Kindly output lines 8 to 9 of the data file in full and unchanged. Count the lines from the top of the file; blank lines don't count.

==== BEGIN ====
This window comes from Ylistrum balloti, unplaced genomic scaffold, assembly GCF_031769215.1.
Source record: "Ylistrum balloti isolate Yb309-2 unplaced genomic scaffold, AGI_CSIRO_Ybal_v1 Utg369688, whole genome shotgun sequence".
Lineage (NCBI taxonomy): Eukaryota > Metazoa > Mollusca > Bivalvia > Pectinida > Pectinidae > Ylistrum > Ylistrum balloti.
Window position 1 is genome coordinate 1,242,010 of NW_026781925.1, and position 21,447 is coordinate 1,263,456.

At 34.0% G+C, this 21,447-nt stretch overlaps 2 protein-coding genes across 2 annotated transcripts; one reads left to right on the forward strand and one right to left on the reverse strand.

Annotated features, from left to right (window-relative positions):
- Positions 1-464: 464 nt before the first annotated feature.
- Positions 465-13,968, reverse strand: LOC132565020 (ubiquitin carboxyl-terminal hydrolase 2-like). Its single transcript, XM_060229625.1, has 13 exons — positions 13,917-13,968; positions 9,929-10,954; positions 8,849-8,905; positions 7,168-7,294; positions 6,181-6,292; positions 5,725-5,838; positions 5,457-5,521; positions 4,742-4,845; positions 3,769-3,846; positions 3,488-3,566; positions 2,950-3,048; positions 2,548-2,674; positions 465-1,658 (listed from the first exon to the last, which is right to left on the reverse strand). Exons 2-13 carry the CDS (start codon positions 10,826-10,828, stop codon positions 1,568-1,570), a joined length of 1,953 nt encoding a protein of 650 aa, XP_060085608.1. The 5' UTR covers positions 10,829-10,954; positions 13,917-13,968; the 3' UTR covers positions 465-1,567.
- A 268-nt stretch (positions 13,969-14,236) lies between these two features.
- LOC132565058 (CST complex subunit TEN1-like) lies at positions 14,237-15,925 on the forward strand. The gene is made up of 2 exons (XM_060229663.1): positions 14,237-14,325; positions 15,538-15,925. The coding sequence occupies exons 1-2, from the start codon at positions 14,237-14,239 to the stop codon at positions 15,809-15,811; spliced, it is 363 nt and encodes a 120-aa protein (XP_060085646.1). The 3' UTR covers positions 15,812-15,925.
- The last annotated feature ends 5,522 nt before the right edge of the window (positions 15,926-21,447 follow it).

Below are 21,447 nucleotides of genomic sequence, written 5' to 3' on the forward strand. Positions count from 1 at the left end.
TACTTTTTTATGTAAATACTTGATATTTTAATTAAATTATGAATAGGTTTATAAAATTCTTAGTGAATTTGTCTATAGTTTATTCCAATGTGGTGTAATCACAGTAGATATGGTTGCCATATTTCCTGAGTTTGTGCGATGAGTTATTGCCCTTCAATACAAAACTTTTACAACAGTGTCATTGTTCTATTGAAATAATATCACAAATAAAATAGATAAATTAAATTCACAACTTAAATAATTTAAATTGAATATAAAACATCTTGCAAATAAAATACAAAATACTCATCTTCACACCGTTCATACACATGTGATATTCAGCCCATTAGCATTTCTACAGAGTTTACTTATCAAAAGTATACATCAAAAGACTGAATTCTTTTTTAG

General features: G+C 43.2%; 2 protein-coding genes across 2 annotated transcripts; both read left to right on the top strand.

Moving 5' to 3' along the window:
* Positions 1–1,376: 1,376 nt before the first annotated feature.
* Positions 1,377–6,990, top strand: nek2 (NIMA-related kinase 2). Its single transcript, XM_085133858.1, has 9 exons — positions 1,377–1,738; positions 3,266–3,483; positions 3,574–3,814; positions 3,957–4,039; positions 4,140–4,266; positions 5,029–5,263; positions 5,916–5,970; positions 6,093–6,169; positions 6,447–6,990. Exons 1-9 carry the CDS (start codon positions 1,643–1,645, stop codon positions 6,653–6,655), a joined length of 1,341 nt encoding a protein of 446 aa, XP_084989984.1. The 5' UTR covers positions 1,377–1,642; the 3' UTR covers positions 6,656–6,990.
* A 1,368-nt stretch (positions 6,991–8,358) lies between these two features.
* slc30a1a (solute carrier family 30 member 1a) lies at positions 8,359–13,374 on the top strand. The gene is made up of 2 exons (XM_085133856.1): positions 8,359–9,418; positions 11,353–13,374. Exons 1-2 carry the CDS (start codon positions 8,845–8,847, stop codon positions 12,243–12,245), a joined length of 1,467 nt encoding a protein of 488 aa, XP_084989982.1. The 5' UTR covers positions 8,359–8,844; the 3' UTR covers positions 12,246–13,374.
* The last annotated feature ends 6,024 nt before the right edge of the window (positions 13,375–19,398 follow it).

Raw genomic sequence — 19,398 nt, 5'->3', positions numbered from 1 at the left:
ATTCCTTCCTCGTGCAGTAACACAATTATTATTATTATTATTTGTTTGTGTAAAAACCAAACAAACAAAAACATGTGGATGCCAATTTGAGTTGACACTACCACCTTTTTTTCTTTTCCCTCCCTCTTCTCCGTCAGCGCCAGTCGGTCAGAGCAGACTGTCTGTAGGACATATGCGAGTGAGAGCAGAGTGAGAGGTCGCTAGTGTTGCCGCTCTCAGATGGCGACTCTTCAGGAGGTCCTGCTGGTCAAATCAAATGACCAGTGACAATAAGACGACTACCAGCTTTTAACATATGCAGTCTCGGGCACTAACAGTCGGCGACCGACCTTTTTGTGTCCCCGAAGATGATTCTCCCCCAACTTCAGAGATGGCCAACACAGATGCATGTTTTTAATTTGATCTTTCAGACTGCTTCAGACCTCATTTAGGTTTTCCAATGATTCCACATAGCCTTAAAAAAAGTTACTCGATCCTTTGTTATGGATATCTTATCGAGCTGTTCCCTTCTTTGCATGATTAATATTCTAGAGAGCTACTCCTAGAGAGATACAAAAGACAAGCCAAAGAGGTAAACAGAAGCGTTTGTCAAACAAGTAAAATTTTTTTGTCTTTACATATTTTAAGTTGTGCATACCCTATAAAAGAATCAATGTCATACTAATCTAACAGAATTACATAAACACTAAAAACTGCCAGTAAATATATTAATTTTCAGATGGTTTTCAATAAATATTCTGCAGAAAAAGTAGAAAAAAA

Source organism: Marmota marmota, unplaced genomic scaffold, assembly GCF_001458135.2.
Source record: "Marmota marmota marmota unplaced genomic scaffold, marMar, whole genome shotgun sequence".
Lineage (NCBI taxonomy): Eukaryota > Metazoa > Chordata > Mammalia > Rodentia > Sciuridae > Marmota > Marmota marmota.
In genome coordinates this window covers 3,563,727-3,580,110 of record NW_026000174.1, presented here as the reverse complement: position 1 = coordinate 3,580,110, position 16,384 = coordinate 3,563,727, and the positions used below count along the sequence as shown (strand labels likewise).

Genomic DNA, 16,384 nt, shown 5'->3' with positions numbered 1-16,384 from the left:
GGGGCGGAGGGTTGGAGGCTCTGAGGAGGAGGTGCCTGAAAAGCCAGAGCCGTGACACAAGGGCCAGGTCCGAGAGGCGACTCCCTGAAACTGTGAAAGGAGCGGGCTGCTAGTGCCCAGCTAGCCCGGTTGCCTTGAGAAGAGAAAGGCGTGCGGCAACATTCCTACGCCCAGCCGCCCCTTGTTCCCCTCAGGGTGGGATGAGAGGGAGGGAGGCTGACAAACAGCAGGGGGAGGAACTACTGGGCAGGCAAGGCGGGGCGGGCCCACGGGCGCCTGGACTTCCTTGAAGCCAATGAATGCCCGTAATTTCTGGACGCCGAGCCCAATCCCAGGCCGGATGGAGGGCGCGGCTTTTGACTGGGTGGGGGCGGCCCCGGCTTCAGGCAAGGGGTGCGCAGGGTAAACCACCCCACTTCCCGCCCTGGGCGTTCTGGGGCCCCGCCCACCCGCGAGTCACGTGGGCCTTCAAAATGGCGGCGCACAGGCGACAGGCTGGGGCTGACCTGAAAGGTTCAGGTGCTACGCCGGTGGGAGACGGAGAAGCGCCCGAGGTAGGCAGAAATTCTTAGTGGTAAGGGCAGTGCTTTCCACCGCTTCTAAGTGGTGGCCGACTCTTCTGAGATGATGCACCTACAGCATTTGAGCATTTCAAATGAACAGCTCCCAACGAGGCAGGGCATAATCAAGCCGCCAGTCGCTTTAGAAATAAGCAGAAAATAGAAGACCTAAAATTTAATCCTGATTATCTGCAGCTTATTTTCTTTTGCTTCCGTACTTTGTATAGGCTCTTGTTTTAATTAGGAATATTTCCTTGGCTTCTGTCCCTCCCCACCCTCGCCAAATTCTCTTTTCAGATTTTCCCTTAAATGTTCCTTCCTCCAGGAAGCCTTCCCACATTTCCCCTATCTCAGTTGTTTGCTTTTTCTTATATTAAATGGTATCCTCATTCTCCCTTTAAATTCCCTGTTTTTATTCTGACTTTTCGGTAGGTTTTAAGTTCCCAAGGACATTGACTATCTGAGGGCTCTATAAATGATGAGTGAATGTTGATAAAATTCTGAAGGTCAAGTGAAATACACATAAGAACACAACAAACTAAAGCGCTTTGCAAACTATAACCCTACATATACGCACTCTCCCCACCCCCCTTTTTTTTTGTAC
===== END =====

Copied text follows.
- Positions 465-13,968, reverse strand: LOC132565020 (ubiquitin carboxyl-terminal hydrolase 2-like). Its single transcript, XM_060229625.1, has 13 exons — positions 13,917-13,968; positions 9,929-10,954; positions 8,849-8,905; positions 7,168-7,294; positions 6,181-6,292; positions 5,725-5,838; positions 5,457-5,521; positions 4,742-4,845; positions 3,769-3,846; positions 3,488-3,566; positions 2,950-3,048; positions 2,548-2,674; positions 465-1,658 (listed from the first exon to the last, which is right to left on the reverse strand). Exons 2-13 carry the CDS (start codon positions 10,826-10,828, stop codon positions 1,568-1,570), a joined length of 1,953 nt encoding a protein of 650 aa, XP_060085608.1. The 5' UTR covers positions 10,829-10,954; positions 13,917-13,968; the 3' UTR covers positions 465-1,567.
- A 268-nt stretch (positions 13,969-14,236) lies between these two features.